http://en.wikipedia.org/wiki/T…..g#See_also

        4. “”I see your point, but my thing is to oppose it when they move away from neutrality. “”

          I like the idea of neutrality too. But I’m wise enough to know that the government tells you one thing but does another. It will have greater implications than just neutrality, therefore I don’t support the power grab. Just like the P.A.T.R.I.O.T Act was intended to apply to terrorism only.

      2. Indeed. We need a betting pool: At what date in the future will the first prominent supporter of net neutrality be screaming “That’s not what this was supposed to be about!” I say 2013, at the very outside.

        1. My money’s on holiday season 2012, sometime after November 2nd.

    2. “advocates”

      Look this word up, bitch. I can advocate for free unicorns, but I doubt I’ll see my desired outcome realized.

    3. “advocates”

      Look this word up, bitch. I can advocate for free unicorn, but I doubt I’ll see my desired outcome realized.

    4. Re: MNG,

      “The principle states that if a given user pays for a certain level of Internet access, and another user pays for the same level of access, then the two users should be able to connect to each other at the subscribed level of access.

      Regardless of the agreement between supplier and consumer, or despite of it, or ignoring it, or what? Because if the consumer agrees beforehand that the service provided will have such and such restrictions, then why would it be fair to have a third party overriding the agreement?

      Can you explain that, MNG?

      1. Regardless of the agreement between supplier and consumer, or despite of it, or ignoring it, or what?

        The agreement with Comcast looks like this. They agree to provide me access to the internet and give me a promise of a specified bandwidth. They, however, have recently found that they can not even pretend to meet THEIR obligation because there are businesses/sites out there on the internet that provide me and everyone else they provide bandwidth to access to huge amounts of data that eat up that promised bandwidth quickly.

        Net neutrality says that this is a problem of their own creation (promising more than they can deliver) and that the solution that they can’t use to solve this is restricting access to those sites that are eating up the bandwidth.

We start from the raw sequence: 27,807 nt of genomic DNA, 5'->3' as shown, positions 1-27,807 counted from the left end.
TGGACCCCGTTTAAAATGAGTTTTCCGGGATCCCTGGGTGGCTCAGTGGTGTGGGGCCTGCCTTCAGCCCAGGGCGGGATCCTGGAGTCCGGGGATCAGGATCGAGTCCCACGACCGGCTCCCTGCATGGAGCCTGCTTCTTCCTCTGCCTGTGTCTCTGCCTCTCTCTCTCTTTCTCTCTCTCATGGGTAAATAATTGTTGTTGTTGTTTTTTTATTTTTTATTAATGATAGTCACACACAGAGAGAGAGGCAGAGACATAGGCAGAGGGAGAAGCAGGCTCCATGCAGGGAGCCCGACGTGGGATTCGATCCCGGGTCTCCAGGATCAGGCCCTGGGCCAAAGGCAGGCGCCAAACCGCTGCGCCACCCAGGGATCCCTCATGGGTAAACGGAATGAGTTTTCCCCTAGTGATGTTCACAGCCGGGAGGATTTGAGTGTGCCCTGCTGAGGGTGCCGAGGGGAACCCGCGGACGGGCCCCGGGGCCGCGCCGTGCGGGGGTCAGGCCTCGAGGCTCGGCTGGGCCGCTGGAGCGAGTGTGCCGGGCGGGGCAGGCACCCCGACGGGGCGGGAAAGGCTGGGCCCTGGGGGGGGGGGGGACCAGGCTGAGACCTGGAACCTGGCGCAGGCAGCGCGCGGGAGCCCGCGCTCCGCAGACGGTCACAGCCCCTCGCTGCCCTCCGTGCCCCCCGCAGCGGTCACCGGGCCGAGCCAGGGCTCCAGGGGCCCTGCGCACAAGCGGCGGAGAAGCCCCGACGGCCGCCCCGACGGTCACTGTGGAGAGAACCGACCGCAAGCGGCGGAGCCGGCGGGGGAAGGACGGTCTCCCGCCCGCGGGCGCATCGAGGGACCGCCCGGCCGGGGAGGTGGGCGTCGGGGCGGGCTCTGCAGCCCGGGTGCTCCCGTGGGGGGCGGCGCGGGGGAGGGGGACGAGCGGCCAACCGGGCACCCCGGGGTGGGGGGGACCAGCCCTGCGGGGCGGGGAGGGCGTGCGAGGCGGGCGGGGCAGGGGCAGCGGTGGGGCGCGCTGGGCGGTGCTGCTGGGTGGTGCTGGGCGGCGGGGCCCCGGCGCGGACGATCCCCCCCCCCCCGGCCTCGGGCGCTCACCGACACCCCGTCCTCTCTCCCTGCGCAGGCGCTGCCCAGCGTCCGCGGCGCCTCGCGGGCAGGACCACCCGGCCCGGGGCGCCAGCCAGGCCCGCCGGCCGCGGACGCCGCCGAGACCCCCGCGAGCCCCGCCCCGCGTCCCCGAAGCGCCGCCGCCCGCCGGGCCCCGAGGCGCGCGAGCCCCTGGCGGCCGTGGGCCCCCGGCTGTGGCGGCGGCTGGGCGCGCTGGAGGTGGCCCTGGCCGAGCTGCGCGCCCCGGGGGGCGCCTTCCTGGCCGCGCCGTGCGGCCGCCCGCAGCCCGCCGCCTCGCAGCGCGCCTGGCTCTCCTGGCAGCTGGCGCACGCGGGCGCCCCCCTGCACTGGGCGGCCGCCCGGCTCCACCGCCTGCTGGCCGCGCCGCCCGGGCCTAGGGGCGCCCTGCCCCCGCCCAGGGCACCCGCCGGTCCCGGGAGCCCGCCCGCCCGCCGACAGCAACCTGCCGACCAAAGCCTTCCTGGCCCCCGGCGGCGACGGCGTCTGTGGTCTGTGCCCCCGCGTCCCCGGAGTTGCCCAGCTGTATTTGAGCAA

They have to figure out a different way to solve the problem. Like, perhaps, living up to their end of the bargain and upgrading their systems to meet the demand that they said they could meet at the price they agreed upon.

        1. The analogy.
          A guy with 12 apples promises to deliver a half-dozen apples to 100 people. Then complains that they are eating the apples too fast.

          1. Too fast being defined as faster than his one tree can grow them.

            1. Re: Neu Mejican,

              A guy with 12 apples promises to deliver a half-dozen apples to 100 people. Then complains that they are eating the apples too fast. Too fast being defined as faster than his one tree can grow them.

              Why would he complain? Are his customers complaining? You are not saying this, only that he complains – wy? What was the agreement – 1/2 dozen apples in what span of time, or rate?

              Maybe you need to clarify the scenario, make it less vague.

          2. Better analogy: I’ll kick you down a flue that can send an orange a second to your house from the Orange Staging Station.

            No where does it tell me how many total oranges I’m entitled to, nor does it promise, that the Orange Staging Station will always be brimming with oranges to guarantee I get an orange a second not just from the Orange Staging Station, but from anywhere I might want my oranges from.

            1. Hmmm…Better indeed, but it needs to point out that the promise is for one orange a second to 1,000 people, when they can really only handle 100 oranges a second.

              1. is for one orange a second to 1,000 people, when they can really only handle 100 oranges a second.

                Good point, especially with wireless providers (I see in crystal ball future contracts for landline operators full of “depending on…” clauses you see in wireless contracts now). But that isn’t quite what net neutrality is about. We’re talking totals here, and pr0n streamer pulling down several orders of magnitude more oranges than the next guy, he needs to have his Kirkland Busket of Oranges priced appropriately. Net Neutrality turns off that avenue but leaves all the liability you elucidate in the 10/100 analogy. The worst of both worlds!

        2. Re: Neu Mejican,